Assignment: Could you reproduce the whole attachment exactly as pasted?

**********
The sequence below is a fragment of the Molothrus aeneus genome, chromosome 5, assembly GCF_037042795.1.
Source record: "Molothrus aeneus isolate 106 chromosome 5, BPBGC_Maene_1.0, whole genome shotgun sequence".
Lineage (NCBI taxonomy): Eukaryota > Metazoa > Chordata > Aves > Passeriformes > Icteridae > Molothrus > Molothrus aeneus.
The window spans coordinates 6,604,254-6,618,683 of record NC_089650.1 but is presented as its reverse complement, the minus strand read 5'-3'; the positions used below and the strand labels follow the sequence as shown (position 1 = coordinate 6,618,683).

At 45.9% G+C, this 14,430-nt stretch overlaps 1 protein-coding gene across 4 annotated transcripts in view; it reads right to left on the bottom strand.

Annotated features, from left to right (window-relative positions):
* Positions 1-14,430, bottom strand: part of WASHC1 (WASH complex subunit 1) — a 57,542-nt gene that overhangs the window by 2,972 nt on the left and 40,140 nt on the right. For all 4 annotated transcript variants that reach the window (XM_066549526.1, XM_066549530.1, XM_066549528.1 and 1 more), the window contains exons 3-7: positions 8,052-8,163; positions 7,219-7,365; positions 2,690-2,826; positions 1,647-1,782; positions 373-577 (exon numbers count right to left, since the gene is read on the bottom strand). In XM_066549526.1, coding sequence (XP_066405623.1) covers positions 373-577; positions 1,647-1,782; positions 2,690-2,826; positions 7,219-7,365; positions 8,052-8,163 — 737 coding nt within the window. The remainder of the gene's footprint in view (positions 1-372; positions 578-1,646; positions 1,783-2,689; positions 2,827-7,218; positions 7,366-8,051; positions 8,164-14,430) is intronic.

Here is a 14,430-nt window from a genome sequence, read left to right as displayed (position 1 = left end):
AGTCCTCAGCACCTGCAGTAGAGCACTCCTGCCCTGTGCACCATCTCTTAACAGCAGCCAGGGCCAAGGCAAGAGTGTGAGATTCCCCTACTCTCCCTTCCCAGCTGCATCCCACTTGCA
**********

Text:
The sequence below is a fragment of the Molothrus aeneus genome, chromosome 5, assembly GCF_037042795.1.
Source record: "Molothrus aeneus isolate 106 chromosome 5, BPBGC_Maene_1.0, whole genome shotgun sequence".
Lineage (NCBI taxonomy): Eukaryota > Metazoa > Chordata > Aves > Passeriformes > Icteridae > Molothrus > Molothrus aeneus.
The window spans coordinates 6,604,254-6,618,683 of record NC_089650.1 but is presented as its reverse complement, the minus strand read 5'-3'; the positions used below and the strand labels follow the sequence as shown (position 1 = coordinate 6,618,683).

At 45.9% G+C, this 14,430-nt stretch overlaps 1 protein-coding gene across 4 annotated transcripts in view; it reads right to left on the bottom strand.

Annotated features, from left to right (window-relative positions):
* Positions 1-14,430, bottom strand: part of WASHC1 (WASH complex subunit 1) — a 57,542-nt gene that overhangs the window by 2,972 nt on the left and 40,140 nt on the right. For all 4 annotated transcript variants that reach the window (XM_066549526.1, XM_066549530.1, XM_066549528.1 and 1 more), the window contains exons 3-7: positions 8,052-8,163; positions 7,219-7,365; positions 2,690-2,826; positions 1,647-1,782; positions 373-577 (exon numbers count right to left, since the gene is read on the bottom strand). In XM_066549526.1, coding sequence (XP_066405623.1) covers positions 373-577; positions 1,647-1,782; positions 2,690-2,826; positions 7,219-7,365; positions 8,052-8,163 — 737 coding nt within the window. The remainder of the gene's footprint in view (positions 1-372; positions 578-1,646; positions 1,783-2,689; positions 2,827-7,218; positions 7,366-8,051; positions 8,164-14,430) is intronic.

Here is a 14,430-nt window from a genome sequence, read left to right as displayed (position 1 = left end):
AGTCCTCAGCACCTGCAGTAGAGCACTCCTGCCCTGTGCACCATCTCTTAACAGCAGCCAGGGCCAAGGCAAGAGTGTGAGATTCCCCTACTCTCCCTTCCCAGCTGCATCCCACTTGCA